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Question about Actions vs Bonus Actions, vs Reactions:

In a game I was DMing recently, the cleric had 2 ghouls on him. He took his reaction to dodge the attacks of the ghouls, and on his turn, he took his action to try to use turn undead, then used his bonus action to dash from the ghouls. If he was able to do this, that was some pretty smart use of all of his actions, but I thought it seemed like using a reaction to keep dodging every attack that comes near you would make you really strong in combat.

Can you even use disengage as a bonus action, or maybe even dodge?

From what I've read, you could only use Dodge or Disengage as an action, unless you had some class feature that worked otherwise. He argues, though, that dodging is a bonus action, and thus he is able to do it.

Sorry that there's a lot to cover, but anything would really help me with this before my next game comes up.

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    \$\begingroup\$ Just to be extra clear, when you say "dodge" in the question you are referring to the Dodge action, correct? Did they ever say how they were doing that as a reaction? \$\endgroup\$ – Rubiksmoose May 15 at 3:34
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    \$\begingroup\$ What level and domain is this Cleric? Have they possibly multiclassed into Rogue? And how did they "dodge" on their reaction? \$\endgroup\$ – linksassin May 15 at 3:49
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    \$\begingroup\$ Also, what race is the Cleric? \$\endgroup\$ – Miniman May 15 at 3:54
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    \$\begingroup\$ Welcome to RPG.SE! Take the tour if you haven't already, and check out the help center for more guidance. Good Luck and Happy Gaming! \$\endgroup\$ – Someone_Evil May 15 at 6:25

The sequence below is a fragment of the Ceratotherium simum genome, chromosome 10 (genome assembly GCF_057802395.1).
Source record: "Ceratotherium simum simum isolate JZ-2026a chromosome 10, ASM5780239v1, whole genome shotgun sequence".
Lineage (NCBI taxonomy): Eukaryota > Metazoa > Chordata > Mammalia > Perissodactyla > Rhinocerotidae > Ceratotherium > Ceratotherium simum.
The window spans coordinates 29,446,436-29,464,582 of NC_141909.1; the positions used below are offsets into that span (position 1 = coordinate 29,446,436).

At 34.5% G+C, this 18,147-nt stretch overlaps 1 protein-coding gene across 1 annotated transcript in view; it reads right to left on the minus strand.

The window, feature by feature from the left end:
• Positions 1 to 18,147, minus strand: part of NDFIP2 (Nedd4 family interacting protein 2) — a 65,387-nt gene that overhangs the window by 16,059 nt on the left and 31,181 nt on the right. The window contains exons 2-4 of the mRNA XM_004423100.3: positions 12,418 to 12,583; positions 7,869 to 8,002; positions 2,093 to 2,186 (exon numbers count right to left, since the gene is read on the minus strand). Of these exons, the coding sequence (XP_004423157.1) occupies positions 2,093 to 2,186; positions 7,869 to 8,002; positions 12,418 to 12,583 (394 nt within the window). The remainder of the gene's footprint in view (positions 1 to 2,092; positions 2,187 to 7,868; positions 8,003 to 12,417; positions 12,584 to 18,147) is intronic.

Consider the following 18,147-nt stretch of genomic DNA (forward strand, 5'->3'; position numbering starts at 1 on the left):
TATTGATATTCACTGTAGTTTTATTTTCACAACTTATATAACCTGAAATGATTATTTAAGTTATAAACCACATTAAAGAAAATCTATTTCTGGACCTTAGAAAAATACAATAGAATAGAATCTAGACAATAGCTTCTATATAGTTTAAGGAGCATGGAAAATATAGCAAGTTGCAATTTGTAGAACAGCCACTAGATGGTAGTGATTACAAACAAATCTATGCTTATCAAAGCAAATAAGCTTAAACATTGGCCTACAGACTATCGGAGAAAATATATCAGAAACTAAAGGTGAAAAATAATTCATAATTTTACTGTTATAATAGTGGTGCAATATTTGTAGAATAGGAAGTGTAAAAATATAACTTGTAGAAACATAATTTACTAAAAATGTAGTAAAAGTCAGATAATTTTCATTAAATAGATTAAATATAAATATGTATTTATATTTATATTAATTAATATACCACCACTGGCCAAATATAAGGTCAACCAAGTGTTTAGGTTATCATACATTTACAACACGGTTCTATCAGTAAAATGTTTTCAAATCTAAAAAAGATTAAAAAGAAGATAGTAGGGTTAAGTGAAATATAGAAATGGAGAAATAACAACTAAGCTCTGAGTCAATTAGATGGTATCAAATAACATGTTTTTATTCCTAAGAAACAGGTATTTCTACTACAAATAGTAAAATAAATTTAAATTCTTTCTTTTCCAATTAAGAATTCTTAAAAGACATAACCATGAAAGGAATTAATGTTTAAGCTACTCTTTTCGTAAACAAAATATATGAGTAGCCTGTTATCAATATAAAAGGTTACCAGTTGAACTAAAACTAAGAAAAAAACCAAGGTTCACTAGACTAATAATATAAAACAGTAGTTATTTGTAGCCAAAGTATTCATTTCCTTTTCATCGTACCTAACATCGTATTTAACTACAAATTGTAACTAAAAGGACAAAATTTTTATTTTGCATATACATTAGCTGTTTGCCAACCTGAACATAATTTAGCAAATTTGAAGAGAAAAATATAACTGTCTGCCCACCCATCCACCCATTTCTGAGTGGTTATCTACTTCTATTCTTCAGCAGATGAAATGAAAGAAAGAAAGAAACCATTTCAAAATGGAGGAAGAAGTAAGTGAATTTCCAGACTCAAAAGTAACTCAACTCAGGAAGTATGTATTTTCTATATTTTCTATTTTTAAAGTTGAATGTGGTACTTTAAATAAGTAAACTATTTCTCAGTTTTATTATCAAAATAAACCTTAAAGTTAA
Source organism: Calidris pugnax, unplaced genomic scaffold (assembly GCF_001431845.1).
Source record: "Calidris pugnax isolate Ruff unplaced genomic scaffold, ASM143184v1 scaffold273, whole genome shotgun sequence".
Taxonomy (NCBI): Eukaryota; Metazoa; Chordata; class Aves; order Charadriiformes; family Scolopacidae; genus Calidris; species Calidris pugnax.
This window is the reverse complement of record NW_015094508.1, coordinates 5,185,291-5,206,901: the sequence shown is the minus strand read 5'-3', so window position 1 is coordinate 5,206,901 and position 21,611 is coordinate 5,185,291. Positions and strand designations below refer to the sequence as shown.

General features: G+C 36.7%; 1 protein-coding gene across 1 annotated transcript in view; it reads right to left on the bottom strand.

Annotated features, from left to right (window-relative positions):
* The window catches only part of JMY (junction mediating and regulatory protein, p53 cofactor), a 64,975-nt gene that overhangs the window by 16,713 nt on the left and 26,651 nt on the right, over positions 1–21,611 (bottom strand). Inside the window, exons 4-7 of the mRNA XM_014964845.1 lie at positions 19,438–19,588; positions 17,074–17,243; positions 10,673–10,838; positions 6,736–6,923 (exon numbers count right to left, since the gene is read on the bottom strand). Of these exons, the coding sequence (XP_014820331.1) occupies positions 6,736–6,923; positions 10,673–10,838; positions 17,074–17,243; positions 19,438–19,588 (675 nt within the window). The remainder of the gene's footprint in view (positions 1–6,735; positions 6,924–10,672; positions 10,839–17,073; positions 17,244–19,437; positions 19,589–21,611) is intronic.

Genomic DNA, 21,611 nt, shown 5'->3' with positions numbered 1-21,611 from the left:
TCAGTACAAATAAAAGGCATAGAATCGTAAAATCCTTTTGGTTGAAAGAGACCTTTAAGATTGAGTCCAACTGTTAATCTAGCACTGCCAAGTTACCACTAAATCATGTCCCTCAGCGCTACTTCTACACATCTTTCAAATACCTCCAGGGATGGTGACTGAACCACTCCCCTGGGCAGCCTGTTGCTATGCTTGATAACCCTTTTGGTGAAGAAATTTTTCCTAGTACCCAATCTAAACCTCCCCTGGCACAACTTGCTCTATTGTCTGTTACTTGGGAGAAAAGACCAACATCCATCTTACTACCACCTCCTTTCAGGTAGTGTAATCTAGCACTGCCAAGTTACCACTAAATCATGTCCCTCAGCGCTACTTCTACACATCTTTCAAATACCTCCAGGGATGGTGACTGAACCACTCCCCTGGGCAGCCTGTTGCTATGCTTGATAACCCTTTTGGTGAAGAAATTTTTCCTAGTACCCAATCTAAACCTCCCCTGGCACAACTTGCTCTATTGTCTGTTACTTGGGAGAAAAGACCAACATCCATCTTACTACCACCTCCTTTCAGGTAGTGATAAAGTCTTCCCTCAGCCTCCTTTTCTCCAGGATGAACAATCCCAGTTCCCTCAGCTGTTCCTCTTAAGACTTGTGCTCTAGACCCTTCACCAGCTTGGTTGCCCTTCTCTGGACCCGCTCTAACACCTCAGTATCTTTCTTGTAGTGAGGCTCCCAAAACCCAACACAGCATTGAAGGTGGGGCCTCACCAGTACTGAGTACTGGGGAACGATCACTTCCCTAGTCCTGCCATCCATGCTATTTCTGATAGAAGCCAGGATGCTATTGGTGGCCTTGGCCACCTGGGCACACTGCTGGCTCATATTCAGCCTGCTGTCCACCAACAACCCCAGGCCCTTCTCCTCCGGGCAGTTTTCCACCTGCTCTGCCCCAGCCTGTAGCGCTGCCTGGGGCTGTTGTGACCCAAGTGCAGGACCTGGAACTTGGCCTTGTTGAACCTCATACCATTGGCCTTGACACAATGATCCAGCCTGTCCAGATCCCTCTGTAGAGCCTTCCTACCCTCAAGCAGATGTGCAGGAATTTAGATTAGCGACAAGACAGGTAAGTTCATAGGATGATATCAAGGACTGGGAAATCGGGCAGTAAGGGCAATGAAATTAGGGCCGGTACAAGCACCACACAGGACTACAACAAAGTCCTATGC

• \$\begingroup\$ I wonder if the player is conflating 5e mechanics with those of a different edition or game. Several players in my group, for example, took many sessions to un-learn 3.5/pathfinder mechanics. \$\endgroup\$ – Phlarx May 15 at 20:40
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The Dodge and Disengage actions are primarily considered as an option to take as your primary Action (PHB p.192):

Dodge

When you take the Dodge action, you focus entirely on avoiding attacks. Until the start of your next turn, any attack roll made against you has disadvantage if you can see the attacker, and you make Dexterity saving throws with advantage.

Disengage

If you take the Disengage action, your movement doesn't provoke opportunity attacks for the rest of the turn.

There are some classes however, that allow you to "Dodge", but these class features aren't the same as the Dodge action. For example, the Rogue's Uncanny Dodge feature halves damage, as a reaction (PHB p.96):

Starting at 5th level, when an attacker that you can see hits you with an attack, you can use your reaction to halve the attack's damage against you.

The Monk does gain a feature to allow them to Dodge as a bonus action, at the cost of a Ki Point (PHB p.78):